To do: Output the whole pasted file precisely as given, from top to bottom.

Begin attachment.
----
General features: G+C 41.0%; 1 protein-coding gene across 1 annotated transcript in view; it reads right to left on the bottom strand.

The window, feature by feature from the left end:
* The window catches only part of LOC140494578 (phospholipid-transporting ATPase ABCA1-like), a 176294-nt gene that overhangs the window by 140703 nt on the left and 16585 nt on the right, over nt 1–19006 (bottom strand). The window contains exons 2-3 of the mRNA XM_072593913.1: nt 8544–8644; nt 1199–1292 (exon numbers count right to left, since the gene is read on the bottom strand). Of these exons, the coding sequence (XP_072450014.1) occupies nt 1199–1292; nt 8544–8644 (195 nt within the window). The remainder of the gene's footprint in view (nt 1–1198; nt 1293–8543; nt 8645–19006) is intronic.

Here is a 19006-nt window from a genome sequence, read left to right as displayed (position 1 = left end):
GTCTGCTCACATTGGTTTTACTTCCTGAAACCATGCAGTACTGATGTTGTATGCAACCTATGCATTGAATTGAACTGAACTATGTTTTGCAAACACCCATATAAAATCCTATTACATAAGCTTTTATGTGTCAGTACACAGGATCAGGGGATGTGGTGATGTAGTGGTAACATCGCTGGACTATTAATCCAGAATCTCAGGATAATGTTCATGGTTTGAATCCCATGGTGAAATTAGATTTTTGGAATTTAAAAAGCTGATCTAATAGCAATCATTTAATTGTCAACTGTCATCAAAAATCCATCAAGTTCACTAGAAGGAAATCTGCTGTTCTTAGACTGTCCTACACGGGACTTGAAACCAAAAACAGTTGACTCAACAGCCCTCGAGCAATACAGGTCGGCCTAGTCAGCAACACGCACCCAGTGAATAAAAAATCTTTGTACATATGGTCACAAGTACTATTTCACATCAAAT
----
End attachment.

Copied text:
General features: G+C 41.0%; 1 protein-coding gene across 1 annotated transcript in view; it reads right to left on the bottom strand.

The window, feature by feature from the left end:
* The window catches only part of LOC140494578 (phospholipid-transporting ATPase ABCA1-like), a 176294-nt gene that overhangs the window by 140703 nt on the left and 16585 nt on the right, over nt 1–19006 (bottom strand). The window contains exons 2-3 of the mRNA XM_072593913.1: nt 8544–8644; nt 1199–1292 (exon numbers count right to left, since the gene is read on the bottom strand). Of these exons, the coding sequence (XP_072450014.1) occupies nt 1199–1292; nt 8544–8644 (195 nt within the window). The remainder of the gene's footprint in view (nt 1–1198; nt 1293–8543; nt 8645–19006) is intronic.

Here is a 19006-nt window from a genome sequence, read left to right as displayed (position 1 = left end):
GTCTGCTCACATTGGTTTTACTTCCTGAAACCATGCAGTACTGATGTTGTATGCAACCTATGCATTGAATTGAACTGAACTATGTTTTGCAAACACCCATATAAAATCCTATTACATAAGCTTTTATGTGTCAGTACACAGGATCAGGGGATGTGGTGATGTAGTGGTAACATCGCTGGACTATTAATCCAGAATCTCAGGATAATGTTCATGGTTTGAATCCCATGGTGAAATTAGATTTTTGGAATTTAAAAAGCTGATCTAATAGCAATCATTTAATTGTCAACTGTCATCAAAAATCCATCAAGTTCACTAGAAGGAAATCTGCTGTTCTTAGACTGTCCTACACGGGACTTGAAACCAAAAACAGTTGACTCAACAGCCCTCGAGCAATACAGGTCGGCCTAGTCAGCAACACGCACCCAGTGAATAAAAAATCTTTGTACATATGGTCACAAGTACTATTTCACATCAAAT